Afterdrop: “A further cooling of core temperature [that] occurs after the victim is removed from the cold environment.” (Source: Hypothermia.org.) Also after-drop.
From the Open Water Chicago website:
When you first enter the water and begin your swim, your body reacts by constricting the peripheral blood vessels in your arms and legs. This helps prevent heat loss by consolidating your body heat into your core. And as long as you continue with your physical activity, you will easily preserve a stable temperature.
However, once you end your swim and exit the water, your body sends your blood back to the skin to “warm up.” Because your skin is very cold at this point, your blood actually gets colder and is then recirculated back to your core. In essence, your core body temperature actually decreases during this rewarming period in a phenomenon known as the “afterdrop.”
Afterdrop is part of the specialized lingo of physicians and emergency workers, and it’s also familiar to cold-water swimmers like me and other members of San Francisco’s Dolphin and South End clubs, where we swim year round, without wetsuits, in San Francisco Bay. Water temperature in our part of the bay ranges between 50°F/10°C (January) and 66°F/19°C (September, if ever). To prevent afterdrop, swimmers and boaters are advised to go horizontal; warm up gradually, preferably in a sauna or swaddled in blankets; and avoid drinking alcoholic beverages. (Some hypothermia resources recommend continued exercise. The truth, according to a physician I consulted, is “No one knows.”)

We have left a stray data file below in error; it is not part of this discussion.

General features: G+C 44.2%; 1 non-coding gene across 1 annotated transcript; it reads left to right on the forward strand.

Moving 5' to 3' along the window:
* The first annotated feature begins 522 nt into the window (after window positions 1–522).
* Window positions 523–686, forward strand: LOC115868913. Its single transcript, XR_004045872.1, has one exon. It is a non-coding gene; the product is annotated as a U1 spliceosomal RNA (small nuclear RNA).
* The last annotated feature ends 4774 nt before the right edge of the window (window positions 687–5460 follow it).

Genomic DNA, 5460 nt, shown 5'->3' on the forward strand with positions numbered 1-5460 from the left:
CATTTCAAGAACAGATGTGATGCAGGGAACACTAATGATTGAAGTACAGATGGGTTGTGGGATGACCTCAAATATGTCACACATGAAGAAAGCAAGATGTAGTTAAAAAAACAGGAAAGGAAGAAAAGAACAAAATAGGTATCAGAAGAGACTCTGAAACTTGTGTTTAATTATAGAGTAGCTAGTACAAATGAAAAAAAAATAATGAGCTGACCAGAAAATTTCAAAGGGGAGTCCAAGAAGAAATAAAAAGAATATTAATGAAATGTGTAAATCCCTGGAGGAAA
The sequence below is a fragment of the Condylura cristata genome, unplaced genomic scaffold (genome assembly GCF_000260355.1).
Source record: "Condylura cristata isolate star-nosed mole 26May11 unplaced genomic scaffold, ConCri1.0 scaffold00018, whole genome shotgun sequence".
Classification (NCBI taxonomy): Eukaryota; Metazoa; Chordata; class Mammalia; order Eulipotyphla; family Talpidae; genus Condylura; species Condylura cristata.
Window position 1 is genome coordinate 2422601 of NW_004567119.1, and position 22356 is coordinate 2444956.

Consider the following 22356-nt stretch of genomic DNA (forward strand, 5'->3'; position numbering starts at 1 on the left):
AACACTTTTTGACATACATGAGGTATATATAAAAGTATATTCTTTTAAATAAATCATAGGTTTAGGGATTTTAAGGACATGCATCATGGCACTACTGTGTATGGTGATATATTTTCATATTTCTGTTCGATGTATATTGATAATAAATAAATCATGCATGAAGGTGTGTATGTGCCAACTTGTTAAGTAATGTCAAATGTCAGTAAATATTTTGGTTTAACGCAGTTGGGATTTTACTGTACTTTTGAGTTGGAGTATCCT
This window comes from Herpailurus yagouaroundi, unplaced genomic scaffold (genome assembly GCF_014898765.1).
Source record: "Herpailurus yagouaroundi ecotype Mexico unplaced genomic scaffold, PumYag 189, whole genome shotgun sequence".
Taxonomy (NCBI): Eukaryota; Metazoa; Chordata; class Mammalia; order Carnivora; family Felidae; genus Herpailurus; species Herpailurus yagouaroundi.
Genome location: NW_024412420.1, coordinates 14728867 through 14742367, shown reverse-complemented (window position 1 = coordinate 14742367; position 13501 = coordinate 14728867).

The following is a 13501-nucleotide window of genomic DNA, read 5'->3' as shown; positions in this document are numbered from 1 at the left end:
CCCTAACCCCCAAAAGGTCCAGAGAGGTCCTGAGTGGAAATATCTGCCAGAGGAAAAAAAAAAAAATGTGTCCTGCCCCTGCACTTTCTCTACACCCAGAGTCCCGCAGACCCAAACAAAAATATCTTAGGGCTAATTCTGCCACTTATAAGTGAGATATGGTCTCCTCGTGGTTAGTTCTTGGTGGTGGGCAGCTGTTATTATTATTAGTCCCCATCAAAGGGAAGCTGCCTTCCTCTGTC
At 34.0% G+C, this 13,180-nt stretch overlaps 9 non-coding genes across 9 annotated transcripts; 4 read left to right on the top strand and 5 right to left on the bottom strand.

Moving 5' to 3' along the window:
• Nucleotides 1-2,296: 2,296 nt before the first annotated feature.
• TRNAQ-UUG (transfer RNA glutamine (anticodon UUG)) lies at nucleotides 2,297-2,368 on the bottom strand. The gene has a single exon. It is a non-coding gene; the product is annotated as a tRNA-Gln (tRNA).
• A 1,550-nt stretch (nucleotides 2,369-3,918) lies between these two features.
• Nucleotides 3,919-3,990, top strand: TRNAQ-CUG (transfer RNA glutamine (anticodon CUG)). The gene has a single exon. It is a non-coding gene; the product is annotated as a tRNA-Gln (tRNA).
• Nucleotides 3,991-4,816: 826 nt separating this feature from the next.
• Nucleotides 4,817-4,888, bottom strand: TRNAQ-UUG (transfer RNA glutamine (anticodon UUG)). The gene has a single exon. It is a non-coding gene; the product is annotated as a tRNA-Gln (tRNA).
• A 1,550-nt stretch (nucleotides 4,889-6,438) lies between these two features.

Dolphin Club member Dr. Thomas J. Nuckton, a specialist in pulmonary and critical care medicine, conducted a study of 11 Dolphin Club members who had swum from Alcatraz Island to San Francisco’s Aquatic Park on New Year’s Day in 1998. (It’s an annual tradition.) His findings, published in The American Journal of Emergency Medicine in 2000, included the observation that 10 of the 11 swimmers had experienced core afterdrop of at least 1.8°F. Nuckton also tells the story of 16 Danish fishermen who were rescued after spending an hour in open water; although they were able to climb aboard the rescue vessel, all of them later died of hypothermia.
The OED’s earliest citation for afterdrop (spelled after-drop in the dictionary) is a 1945 British report: “Rewarming must be rapid to cushion the ‘after-drop’ in temperature, which continues to fall for 10 to 15 minutes after the subject is removed from the cold water.” (That is, rewarming must commence quickly; it’s now considered risky to rewarm a patient too rapidly.)
The English word has a grim history, according to the OED: “Originally after German Nachsinken (1942 in a typescript document reporting the results of experiments on live subjects at the Dachau concentration camp, later used as part of the Nuremberg trials).”